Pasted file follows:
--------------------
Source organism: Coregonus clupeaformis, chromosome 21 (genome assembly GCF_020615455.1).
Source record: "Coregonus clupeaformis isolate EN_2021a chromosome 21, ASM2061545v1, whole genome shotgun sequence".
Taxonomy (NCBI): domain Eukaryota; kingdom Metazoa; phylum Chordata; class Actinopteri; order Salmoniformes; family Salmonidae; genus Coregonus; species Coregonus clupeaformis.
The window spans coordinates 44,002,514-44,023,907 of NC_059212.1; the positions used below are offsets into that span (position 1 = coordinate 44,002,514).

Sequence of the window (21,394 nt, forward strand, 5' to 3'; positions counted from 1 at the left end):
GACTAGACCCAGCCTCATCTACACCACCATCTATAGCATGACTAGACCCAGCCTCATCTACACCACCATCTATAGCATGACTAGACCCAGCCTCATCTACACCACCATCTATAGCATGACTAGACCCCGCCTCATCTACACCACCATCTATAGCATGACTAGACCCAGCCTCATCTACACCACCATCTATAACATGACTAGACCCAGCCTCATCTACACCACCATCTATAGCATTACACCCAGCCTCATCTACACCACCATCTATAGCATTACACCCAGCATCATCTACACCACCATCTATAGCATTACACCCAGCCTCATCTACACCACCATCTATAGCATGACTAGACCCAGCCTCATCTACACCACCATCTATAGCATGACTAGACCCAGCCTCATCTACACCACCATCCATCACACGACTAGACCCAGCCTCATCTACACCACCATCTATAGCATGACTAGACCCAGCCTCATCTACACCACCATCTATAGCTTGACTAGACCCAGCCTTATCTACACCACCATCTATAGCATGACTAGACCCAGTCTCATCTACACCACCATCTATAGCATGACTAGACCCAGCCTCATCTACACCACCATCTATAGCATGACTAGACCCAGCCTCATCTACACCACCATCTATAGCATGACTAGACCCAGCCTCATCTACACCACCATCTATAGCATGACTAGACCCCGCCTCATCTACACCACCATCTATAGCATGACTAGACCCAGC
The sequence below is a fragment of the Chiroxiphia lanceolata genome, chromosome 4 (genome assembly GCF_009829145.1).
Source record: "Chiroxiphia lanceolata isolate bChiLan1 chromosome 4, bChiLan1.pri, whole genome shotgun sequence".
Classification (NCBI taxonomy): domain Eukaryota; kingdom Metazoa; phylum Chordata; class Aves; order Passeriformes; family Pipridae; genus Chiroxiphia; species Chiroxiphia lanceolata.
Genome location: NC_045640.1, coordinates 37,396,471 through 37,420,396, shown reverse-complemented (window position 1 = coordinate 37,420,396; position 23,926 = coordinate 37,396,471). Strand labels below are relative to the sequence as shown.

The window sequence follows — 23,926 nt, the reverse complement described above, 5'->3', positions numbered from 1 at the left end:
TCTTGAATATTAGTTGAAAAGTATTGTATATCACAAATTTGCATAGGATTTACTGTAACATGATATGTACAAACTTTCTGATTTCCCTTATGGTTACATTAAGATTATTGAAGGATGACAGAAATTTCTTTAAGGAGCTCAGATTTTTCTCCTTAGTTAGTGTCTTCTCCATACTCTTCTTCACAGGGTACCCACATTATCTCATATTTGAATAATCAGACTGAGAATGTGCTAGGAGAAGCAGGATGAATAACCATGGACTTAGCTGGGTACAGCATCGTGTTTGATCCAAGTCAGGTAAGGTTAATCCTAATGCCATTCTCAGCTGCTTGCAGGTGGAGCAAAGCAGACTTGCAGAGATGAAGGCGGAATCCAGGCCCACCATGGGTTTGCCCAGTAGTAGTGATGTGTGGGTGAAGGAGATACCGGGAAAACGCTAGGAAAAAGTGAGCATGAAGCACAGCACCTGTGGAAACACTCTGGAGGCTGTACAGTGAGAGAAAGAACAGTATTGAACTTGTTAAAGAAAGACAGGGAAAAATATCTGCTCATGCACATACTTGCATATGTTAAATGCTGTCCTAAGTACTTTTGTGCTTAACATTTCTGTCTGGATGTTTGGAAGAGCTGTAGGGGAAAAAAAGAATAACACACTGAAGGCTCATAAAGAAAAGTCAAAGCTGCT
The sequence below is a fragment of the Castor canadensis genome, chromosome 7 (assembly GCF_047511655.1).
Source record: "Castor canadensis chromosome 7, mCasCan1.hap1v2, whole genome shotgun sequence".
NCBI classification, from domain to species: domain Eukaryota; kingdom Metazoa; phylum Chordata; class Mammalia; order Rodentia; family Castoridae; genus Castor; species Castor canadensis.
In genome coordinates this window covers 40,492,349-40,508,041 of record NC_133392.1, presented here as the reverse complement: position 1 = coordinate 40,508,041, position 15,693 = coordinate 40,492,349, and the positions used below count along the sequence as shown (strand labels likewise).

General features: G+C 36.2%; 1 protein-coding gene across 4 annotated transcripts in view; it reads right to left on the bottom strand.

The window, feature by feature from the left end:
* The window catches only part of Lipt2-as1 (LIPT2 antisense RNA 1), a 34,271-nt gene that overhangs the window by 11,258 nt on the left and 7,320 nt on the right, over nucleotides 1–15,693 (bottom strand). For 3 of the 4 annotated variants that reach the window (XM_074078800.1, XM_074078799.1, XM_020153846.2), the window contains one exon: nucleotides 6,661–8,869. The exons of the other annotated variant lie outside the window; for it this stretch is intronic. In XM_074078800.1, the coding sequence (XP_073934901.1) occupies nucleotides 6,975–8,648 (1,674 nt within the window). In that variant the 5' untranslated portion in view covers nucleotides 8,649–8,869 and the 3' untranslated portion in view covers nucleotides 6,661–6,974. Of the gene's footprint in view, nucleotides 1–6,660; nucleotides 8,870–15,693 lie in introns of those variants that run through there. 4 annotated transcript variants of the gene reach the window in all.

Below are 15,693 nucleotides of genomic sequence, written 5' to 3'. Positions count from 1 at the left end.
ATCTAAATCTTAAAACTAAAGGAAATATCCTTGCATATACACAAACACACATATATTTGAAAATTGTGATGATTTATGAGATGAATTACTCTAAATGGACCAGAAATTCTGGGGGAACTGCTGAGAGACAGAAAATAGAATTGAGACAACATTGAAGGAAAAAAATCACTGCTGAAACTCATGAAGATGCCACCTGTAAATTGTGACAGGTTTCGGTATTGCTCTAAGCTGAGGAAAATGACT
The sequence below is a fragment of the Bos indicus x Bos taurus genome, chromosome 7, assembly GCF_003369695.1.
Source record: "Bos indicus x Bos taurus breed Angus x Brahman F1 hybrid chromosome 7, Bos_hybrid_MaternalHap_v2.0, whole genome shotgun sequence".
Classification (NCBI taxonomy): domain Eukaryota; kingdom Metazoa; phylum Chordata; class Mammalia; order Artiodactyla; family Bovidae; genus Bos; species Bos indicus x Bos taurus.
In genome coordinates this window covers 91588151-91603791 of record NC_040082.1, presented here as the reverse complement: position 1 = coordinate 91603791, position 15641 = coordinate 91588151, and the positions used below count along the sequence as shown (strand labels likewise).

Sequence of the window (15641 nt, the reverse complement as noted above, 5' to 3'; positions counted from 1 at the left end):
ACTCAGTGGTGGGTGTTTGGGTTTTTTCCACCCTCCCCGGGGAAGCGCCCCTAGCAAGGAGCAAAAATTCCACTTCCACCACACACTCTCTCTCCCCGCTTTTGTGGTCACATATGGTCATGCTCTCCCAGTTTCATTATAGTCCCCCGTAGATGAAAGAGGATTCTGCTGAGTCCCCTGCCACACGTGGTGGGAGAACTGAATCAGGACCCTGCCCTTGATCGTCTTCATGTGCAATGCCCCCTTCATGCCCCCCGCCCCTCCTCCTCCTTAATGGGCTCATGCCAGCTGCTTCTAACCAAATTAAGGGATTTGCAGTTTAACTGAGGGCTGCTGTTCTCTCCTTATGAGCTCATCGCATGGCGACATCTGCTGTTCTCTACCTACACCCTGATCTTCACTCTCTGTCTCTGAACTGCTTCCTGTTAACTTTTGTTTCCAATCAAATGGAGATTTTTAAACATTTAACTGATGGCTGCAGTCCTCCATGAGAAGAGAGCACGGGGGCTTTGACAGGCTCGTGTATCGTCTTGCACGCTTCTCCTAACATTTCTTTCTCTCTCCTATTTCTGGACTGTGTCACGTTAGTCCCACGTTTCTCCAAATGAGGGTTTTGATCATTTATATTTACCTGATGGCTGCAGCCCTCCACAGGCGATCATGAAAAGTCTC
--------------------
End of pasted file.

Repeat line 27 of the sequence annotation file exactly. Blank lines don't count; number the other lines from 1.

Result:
ACTCAGTGGTGGGTGTTTGGGTTTTTTCCACCCTCCCCGGGGAAGCGCCCCTAGCAAGGAGCAAAAATTCCACTTCCACCACACACTCTCTCTCCCCGCTTTTGTGGTCACATATGGTCATGCTCTCCCAGTTTCATTATAGTCCCCCGTAGATGAAAGAGGATTCTGCTGAGTCCCCTGCCACACGTGGTGGGAGAACTGAATCAGGACCCTGCCCTTGATCGTCTTCATGTGCAATGCCCCCTTCATGCCCCCCGCCCCTCCTCCTCCTTAATGGGCTCATGCCAGCTGCTTCTAACCAAATTAAGGGATTTGCAGTTTAACTGAGGGCTGCTGTTCTCTCCTTATGAGCTCATCGCATGGCGACATCTGCTGTTCTCTACCTACACCCTGATCTTCACTCTCTGTCTCTGAACTGCTTCCTGTTAACTTTTGTTTCCAATCAAATGGAGATTTTTAAACATTTAACTGATGGCTGCAGTCCTCCATGAGAAGAGAGCACGGGGGCTTTGACAGGCTCGTGTATCGTCTTGCACGCTTCTCCTAACATTTCTTTCTCTCTCCTATTTCTGGACTGTGTCACGTTAGTCCCACGTTTCTCCAAATGAGGGTTTTGATCATTTATATTTACCTGATGGCTGCAGCCCTCCACAGGCGATCATGAAAAGTCTC